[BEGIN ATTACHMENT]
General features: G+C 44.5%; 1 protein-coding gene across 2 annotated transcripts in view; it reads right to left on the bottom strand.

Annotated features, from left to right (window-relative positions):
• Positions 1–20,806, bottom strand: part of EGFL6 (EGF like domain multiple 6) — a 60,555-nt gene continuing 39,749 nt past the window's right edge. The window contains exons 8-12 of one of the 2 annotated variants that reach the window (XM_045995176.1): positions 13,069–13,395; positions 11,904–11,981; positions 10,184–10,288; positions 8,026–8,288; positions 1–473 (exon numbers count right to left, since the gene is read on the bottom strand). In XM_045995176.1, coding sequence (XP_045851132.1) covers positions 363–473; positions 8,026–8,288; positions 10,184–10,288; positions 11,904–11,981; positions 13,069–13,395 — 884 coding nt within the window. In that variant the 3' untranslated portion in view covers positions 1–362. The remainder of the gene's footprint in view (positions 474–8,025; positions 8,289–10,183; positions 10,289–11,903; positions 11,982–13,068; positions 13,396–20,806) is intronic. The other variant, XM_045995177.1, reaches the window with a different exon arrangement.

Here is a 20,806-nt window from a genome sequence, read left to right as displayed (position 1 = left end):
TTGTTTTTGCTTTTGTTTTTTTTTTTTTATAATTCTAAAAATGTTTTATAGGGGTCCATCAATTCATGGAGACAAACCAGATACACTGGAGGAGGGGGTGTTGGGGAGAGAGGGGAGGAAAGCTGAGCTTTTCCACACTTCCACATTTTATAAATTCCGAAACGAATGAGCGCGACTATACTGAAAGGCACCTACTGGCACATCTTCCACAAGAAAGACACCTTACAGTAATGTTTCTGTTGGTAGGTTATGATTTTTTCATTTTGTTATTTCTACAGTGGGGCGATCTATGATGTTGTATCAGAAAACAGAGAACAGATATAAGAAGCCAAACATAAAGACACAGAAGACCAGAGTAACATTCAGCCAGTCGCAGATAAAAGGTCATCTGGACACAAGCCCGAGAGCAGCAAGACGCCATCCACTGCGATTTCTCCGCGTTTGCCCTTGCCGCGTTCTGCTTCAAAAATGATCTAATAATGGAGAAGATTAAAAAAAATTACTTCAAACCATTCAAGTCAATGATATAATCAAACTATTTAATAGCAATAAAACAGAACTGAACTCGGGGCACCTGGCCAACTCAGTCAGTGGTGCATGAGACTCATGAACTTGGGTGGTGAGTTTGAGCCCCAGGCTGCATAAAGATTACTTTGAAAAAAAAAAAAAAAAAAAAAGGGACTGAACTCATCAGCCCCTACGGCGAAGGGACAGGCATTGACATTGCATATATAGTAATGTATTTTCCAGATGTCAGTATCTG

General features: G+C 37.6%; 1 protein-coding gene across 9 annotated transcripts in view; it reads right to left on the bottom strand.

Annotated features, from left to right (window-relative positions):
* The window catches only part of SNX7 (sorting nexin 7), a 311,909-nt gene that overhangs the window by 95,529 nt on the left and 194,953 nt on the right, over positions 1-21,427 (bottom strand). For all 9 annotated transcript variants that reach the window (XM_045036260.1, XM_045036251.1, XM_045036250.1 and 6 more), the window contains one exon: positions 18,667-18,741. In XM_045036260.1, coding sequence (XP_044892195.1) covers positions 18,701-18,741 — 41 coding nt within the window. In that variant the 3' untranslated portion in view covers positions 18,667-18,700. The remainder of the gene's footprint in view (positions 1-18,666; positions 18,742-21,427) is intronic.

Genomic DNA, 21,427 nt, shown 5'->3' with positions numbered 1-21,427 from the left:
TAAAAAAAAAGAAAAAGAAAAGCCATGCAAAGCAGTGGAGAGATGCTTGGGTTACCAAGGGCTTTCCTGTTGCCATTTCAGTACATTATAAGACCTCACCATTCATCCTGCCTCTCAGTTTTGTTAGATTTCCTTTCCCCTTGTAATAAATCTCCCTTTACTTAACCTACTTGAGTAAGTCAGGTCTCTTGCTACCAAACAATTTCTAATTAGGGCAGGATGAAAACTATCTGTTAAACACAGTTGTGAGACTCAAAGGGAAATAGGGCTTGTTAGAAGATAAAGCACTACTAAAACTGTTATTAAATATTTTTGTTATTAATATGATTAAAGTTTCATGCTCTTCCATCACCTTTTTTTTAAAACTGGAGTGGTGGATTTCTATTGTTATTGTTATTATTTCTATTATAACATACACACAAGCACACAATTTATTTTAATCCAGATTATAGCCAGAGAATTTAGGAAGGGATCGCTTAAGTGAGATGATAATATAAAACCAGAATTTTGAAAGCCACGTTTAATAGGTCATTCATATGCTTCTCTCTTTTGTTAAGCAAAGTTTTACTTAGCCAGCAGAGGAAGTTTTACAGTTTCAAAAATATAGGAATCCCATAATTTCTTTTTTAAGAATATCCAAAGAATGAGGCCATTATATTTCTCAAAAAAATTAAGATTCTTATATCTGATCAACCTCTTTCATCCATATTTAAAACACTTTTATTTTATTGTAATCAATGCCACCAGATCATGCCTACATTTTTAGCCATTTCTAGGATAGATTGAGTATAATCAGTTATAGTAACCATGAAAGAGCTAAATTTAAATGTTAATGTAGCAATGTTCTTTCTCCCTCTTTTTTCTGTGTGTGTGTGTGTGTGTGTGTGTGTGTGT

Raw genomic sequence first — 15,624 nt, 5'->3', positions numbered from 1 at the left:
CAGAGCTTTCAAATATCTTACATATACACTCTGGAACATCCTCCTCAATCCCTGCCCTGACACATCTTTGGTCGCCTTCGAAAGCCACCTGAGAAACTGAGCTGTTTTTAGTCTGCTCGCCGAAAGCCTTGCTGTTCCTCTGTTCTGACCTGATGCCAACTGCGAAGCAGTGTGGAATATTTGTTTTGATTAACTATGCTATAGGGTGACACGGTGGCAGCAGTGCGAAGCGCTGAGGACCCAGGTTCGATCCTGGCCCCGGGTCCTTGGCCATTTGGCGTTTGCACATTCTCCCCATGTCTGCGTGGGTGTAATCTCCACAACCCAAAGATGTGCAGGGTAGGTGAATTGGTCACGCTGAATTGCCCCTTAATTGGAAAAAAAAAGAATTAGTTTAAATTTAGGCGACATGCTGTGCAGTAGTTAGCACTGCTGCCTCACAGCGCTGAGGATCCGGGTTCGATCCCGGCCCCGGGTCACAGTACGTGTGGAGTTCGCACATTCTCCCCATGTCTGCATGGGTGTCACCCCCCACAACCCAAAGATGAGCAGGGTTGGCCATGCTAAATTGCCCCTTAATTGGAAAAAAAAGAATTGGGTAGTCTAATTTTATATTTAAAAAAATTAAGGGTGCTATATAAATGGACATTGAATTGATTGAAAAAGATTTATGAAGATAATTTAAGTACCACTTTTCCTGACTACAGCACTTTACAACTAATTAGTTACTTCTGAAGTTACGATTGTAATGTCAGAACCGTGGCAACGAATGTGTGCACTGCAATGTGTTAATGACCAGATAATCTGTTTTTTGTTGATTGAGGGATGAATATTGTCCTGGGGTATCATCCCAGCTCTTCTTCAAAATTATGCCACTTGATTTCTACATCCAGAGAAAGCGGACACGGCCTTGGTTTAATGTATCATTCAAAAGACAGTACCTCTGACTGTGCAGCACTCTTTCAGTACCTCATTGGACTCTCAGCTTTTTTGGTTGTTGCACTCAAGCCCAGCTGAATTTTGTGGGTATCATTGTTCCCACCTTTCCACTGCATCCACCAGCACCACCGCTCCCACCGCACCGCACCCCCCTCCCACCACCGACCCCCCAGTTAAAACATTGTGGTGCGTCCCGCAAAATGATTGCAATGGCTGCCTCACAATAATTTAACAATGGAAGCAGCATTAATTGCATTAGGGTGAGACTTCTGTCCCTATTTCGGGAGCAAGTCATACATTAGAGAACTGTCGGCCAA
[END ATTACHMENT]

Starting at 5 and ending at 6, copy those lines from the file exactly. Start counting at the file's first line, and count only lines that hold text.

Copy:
TTGTTTTTGCTTTTGTTTTTTTTTTTTTATAATTCTAAAAATGTTTTATAGGGGTCCATCAATTCATGGAGACAAACCAGATACACTGGAGGAGGGGGTGTTGGGGAGAGAGGGGAGGAAAGCTGAGCTTTTCCACACTTCCACATTTTATAAATTCCGAAACGAATGAGCGCGACTATACTGAAAGGCACCTACTGGCACATCTTCCACAAGAAAGACACCTTACAGTAATGTTTCTGTTGGTAGGTTATGATTTTTTCATTTTGTTATTTCTACAGTGGGGCGATCTATGATGTTGTATCAGAAAACAGAGAACAGATATAAGAAGCCAAACATAAAGACACAGAAGACCAGAGTAACATTCAGCCAGTCGCAGATAAAAGGTCATCTGGACACAAGCCCGAGAGCAGCAAGACGCCATCCACTGCGATTTCTCCGCGTTTGCCCTTGCCGCGTTCTGCTTCAAAAATGATCTAATAATGGAGAAGATTAAAAAAAATTACTTCAAACCATTCAAGTCAATGATATAATCAAACTATTTAATAGCAATAAAACAGAACTGAACTCGGGGCACCTGGCCAACTCAGTCAGTGGTGCATGAGACTCATGAACTTGGGTGGTGAGTTTGAGCCCCAGGCTGCATAAAGATTACTTTGAAAAAAAAAAAAAAAAAAAAAGGGACTGAACTCATCAGCCCCTACGGCGAAGGGACAGGCATTGACATTGCATATATAGTAATGTATTTTCCAGATGTCAGTATCTG

General features: G+C 37.6%; 1 protein-coding gene across 9 annotated transcripts in view; it reads right to left on the bottom strand.